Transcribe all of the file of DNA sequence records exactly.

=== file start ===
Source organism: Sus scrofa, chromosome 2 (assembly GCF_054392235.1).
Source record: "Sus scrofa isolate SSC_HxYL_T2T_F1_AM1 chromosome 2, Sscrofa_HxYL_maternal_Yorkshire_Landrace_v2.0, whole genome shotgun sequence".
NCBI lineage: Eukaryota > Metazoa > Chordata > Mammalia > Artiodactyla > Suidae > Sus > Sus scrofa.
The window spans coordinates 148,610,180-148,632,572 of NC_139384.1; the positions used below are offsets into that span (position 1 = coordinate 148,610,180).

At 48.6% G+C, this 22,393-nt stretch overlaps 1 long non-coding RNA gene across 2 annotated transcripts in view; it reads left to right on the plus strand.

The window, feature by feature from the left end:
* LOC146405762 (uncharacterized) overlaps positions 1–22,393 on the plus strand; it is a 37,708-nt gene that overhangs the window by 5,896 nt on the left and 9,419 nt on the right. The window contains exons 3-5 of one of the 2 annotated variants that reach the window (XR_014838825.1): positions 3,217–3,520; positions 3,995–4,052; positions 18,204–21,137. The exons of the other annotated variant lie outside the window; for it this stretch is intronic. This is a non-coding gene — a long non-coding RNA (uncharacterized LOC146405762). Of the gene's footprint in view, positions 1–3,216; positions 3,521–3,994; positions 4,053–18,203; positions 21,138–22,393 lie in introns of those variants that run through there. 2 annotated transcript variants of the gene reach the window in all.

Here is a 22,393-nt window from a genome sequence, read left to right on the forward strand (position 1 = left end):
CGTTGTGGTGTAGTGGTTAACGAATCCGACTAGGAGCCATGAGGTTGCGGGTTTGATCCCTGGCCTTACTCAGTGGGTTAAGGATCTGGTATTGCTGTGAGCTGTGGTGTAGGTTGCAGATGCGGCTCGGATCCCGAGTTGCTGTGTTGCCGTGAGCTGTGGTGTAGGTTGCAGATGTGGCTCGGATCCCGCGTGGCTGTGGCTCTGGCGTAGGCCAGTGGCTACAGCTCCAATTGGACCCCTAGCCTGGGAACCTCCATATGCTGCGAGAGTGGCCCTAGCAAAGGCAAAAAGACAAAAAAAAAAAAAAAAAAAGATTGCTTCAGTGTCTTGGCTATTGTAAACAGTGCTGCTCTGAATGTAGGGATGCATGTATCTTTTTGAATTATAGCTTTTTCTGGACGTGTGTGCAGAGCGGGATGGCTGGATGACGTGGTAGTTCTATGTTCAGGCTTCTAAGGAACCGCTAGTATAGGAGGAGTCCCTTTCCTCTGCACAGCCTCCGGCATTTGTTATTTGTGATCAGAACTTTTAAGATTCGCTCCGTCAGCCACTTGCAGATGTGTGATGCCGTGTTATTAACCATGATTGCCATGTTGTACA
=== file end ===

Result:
Source organism: Sus scrofa, chromosome 2 (assembly GCF_054392235.1).
Source record: "Sus scrofa isolate SSC_HxYL_T2T_F1_AM1 chromosome 2, Sscrofa_HxYL_maternal_Yorkshire_Landrace_v2.0, whole genome shotgun sequence".
NCBI lineage: Eukaryota > Metazoa > Chordata > Mammalia > Artiodactyla > Suidae > Sus > Sus scrofa.
The window spans coordinates 148,610,180-148,632,572 of NC_139384.1; the positions used below are offsets into that span (position 1 = coordinate 148,610,180).

At 48.6% G+C, this 22,393-nt stretch overlaps 1 long non-coding RNA gene across 2 annotated transcripts in view; it reads left to right on the plus strand.

The window, feature by feature from the left end:
* LOC146405762 (uncharacterized) overlaps positions 1–22,393 on the plus strand; it is a 37,708-nt gene that overhangs the window by 5,896 nt on the left and 9,419 nt on the right. The window contains exons 3-5 of one of the 2 annotated variants that reach the window (XR_014838825.1): positions 3,217–3,520; positions 3,995–4,052; positions 18,204–21,137. The exons of the other annotated variant lie outside the window; for it this stretch is intronic. This is a non-coding gene — a long non-coding RNA (uncharacterized LOC146405762). Of the gene's footprint in view, positions 1–3,216; positions 3,521–3,994; positions 4,053–18,203; positions 21,138–22,393 lie in introns of those variants that run through there. 2 annotated transcript variants of the gene reach the window in all.

Here is a 22,393-nt window from a genome sequence, read left to right on the forward strand (position 1 = left end):
CGTTGTGGTGTAGTGGTTAACGAATCCGACTAGGAGCCATGAGGTTGCGGGTTTGATCCCTGGCCTTACTCAGTGGGTTAAGGATCTGGTATTGCTGTGAGCTGTGGTGTAGGTTGCAGATGCGGCTCGGATCCCGAGTTGCTGTGTTGCCGTGAGCTGTGGTGTAGGTTGCAGATGTGGCTCGGATCCCGCGTGGCTGTGGCTCTGGCGTAGGCCAGTGGCTACAGCTCCAATTGGACCCCTAGCCTGGGAACCTCCATATGCTGCGAGAGTGGCCCTAGCAAAGGCAAAAAGACAAAAAAAAAAAAAAAAAAAGATTGCTTCAGTGTCTTGGCTATTGTAAACAGTGCTGCTCTGAATGTAGGGATGCATGTATCTTTTTGAATTATAGCTTTTTCTGGACGTGTGTGCAGAGCGGGATGGCTGGATGACGTGGTAGTTCTATGTTCAGGCTTCTAAGGAACCGCTAGTATAGGAGGAGTCCCTTTCCTCTGCACAGCCTCCGGCATTTGTTATTTGTGATCAGAACTTTTAAGATTCGCTCCGTCAGCCACTTGCAGATGTGTGATGCCGTGTTATTAACCATGATTGCCATGTTGTACA